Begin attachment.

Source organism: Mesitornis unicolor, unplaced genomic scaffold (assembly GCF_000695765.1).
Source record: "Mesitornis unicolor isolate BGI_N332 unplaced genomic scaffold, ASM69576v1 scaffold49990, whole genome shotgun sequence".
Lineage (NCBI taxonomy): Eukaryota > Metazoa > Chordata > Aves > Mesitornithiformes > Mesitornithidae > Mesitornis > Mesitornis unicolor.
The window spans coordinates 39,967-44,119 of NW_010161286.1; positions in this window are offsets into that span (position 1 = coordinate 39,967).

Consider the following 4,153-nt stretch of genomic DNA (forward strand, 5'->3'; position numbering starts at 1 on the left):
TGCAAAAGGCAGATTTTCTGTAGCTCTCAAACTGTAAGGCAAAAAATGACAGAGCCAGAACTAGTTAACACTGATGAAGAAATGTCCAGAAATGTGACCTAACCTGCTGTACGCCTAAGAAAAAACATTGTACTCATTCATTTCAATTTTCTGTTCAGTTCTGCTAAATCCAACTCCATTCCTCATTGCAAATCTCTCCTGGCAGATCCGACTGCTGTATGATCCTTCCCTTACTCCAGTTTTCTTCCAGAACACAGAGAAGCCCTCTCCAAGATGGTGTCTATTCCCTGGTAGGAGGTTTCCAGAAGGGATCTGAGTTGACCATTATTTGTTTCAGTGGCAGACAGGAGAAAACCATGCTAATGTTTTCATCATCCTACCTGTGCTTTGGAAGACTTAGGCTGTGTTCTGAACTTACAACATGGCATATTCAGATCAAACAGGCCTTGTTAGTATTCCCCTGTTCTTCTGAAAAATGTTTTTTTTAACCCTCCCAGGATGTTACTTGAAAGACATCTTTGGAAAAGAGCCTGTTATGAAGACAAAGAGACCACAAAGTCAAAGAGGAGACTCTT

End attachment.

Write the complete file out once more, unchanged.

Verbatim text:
Source organism: Mesitornis unicolor, unplaced genomic scaffold (assembly GCF_000695765.1).
Source record: "Mesitornis unicolor isolate BGI_N332 unplaced genomic scaffold, ASM69576v1 scaffold49990, whole genome shotgun sequence".
Lineage (NCBI taxonomy): Eukaryota > Metazoa > Chordata > Aves > Mesitornithiformes > Mesitornithidae > Mesitornis > Mesitornis unicolor.
The window spans coordinates 39,967-44,119 of NW_010161286.1; positions in this window are offsets into that span (position 1 = coordinate 39,967).

Consider the following 4,153-nt stretch of genomic DNA (forward strand, 5'->3'; position numbering starts at 1 on the left):
TGCAAAAGGCAGATTTTCTGTAGCTCTCAAACTGTAAGGCAAAAAATGACAGAGCCAGAACTAGTTAACACTGATGAAGAAATGTCCAGAAATGTGACCTAACCTGCTGTACGCCTAAGAAAAAACATTGTACTCATTCATTTCAATTTTCTGTTCAGTTCTGCTAAATCCAACTCCATTCCTCATTGCAAATCTCTCCTGGCAGATCCGACTGCTGTATGATCCTTCCCTTACTCCAGTTTTCTTCCAGAACACAGAGAAGCCCTCTCCAAGATGGTGTCTATTCCCTGGTAGGAGGTTTCCAGAAGGGATCTGAGTTGACCATTATTTGTTTCAGTGGCAGACAGGAGAAAACCATGCTAATGTTTTCATCATCCTACCTGTGCTTTGGAAGACTTAGGCTGTGTTCTGAACTTACAACATGGCATATTCAGATCAAACAGGCCTTGTTAGTATTCCCCTGTTCTTCTGAAAAATGTTTTTTTTAACCCTCCCAGGATGTTACTTGAAAGACATCTTTGGAAAAGAGCCTGTTATGAAGACAAAGAGACCACAAAGTCAAAGAGGAGACTCTT